Given his dramatic coat and large hat, the gentleman is most likely a custom-dressed version of one of the the company's 50 cm "society men." These included Eduard, Ferdinand, Manfred, and Gustav. Like the society ladies, these men dolls donned tailor-made outfits sewn from the finest fabrics and wore felt hats.  Some even carried walking sticks! However, unlike the gentleman featured in the display, Eduard, Ferdinand, Manfred, and Gustav wore more traditional outerwear. These marvelous men appeared in the line from 1912 through 1917 overall. (The photo on the left shows Steiff's original Manfred, it is from Pfeiffer's 1892-1943 Sortiment.)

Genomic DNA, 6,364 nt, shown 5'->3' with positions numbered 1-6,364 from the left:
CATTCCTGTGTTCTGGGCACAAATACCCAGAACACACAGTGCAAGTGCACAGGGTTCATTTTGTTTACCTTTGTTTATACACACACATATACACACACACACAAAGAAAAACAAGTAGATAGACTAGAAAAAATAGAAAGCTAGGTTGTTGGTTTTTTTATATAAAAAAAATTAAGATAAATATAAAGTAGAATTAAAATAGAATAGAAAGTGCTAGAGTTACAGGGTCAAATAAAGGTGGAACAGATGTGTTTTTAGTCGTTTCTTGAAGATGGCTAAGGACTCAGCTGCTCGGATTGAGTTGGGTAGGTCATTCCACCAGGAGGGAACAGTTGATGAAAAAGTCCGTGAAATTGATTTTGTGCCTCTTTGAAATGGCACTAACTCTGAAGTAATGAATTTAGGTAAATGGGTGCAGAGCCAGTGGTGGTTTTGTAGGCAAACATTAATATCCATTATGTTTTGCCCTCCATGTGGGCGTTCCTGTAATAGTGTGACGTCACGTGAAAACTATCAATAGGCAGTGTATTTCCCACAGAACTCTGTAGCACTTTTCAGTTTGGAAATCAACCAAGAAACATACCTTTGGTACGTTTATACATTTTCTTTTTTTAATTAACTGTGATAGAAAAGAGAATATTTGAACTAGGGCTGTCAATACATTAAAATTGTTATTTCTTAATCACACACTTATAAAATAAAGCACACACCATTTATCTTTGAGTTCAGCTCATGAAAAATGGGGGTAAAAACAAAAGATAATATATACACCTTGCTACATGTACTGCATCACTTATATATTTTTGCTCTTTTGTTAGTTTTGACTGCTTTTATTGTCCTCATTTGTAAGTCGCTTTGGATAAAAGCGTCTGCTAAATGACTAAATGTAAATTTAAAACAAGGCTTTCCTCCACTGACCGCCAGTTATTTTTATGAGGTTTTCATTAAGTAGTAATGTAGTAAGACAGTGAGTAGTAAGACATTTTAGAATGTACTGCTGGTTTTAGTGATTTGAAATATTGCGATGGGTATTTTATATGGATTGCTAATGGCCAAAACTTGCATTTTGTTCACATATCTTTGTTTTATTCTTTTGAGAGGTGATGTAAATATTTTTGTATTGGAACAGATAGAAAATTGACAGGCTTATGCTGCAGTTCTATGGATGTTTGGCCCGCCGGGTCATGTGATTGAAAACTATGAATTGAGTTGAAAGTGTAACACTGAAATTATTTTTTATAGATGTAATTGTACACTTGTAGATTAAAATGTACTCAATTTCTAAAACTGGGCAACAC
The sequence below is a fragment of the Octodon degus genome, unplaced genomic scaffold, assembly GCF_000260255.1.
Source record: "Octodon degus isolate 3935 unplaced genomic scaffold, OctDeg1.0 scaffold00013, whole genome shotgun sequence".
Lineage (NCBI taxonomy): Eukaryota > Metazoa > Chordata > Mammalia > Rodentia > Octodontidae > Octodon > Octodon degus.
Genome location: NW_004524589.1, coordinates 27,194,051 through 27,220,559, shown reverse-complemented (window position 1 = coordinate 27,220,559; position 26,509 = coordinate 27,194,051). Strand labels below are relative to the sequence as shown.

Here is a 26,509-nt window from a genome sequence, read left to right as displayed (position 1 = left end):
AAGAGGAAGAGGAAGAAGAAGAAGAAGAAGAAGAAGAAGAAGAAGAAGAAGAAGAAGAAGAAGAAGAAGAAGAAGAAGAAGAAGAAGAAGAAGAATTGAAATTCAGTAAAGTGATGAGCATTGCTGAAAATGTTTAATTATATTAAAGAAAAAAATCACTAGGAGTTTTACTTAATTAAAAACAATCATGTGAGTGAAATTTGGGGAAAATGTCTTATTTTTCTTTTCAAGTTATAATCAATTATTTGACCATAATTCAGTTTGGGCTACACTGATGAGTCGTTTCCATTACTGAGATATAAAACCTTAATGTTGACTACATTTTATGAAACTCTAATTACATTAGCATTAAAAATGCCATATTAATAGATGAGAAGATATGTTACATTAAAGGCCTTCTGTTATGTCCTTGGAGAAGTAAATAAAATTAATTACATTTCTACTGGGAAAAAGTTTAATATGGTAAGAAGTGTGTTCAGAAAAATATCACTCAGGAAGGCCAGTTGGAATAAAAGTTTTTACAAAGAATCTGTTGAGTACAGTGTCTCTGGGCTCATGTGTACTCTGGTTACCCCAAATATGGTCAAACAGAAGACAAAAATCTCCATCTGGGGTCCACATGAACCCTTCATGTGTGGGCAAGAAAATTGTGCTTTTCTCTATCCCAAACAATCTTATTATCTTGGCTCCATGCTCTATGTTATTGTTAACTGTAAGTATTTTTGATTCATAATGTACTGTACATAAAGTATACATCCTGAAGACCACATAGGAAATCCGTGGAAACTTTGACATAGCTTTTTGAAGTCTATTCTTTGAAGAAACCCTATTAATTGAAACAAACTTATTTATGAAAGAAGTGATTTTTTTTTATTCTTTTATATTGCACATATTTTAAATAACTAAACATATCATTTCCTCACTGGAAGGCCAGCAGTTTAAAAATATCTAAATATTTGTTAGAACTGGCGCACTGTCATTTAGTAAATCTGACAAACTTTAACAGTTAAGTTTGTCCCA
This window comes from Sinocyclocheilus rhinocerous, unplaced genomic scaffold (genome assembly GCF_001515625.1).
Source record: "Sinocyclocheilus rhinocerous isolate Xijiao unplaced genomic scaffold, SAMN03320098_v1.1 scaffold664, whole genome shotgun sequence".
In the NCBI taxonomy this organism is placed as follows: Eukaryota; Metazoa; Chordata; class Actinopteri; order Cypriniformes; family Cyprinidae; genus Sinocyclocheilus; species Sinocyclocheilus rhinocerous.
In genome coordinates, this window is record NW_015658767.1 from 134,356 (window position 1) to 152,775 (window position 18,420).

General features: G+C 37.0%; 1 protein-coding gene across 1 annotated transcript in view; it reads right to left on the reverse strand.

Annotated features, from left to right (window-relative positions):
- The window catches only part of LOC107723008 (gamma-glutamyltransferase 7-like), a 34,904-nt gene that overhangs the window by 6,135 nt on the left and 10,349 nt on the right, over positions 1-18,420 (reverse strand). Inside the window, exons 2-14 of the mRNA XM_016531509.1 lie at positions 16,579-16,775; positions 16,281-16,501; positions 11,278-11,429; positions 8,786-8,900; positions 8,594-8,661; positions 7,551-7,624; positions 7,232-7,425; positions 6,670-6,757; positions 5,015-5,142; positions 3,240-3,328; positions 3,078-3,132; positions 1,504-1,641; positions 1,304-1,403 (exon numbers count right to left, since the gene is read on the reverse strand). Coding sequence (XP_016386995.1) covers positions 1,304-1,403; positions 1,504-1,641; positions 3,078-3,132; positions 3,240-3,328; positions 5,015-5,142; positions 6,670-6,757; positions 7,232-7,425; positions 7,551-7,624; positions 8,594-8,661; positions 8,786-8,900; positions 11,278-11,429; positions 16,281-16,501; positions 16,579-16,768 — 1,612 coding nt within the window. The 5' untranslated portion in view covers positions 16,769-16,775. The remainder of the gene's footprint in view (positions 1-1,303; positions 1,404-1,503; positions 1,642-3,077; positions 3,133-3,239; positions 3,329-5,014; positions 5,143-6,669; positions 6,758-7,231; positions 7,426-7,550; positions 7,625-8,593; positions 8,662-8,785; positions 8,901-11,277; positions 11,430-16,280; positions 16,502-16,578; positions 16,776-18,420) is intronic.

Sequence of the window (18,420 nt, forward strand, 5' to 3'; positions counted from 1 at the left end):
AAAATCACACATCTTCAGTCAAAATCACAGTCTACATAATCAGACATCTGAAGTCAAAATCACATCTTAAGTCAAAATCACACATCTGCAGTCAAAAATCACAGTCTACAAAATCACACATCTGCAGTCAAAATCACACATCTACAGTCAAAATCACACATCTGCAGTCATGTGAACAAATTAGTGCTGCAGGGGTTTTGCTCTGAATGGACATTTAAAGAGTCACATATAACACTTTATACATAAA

The coach driver:  
Given his scale, big black boots, and top hat decorated with a large plume, it is possible that the coach driver is a based on the company's 43 cm "Circus Director" doll. Like "Green," this formally dressed doll was produced as part of the company's legendary "Circus" series. The Circus Director appeared in the line form 1911 through 1912. (The photo on the left shows Steiff's original Circus Director, it is from Pfeiffer's 1892-1943 Sortiment.) 
Attendant on the ladder:  
Given his scale, cap design, and big beard, it is possible that this attendant is based in part on the company's 35 cm "Matrose" sailor doll. This wonderful pattern is one of the company's earliest, launching in 1904 and appearing through 1918. (The photo on the left shows Steiff's Matrose, it is from Pfeiffer's 1892-1943 Sortiment.)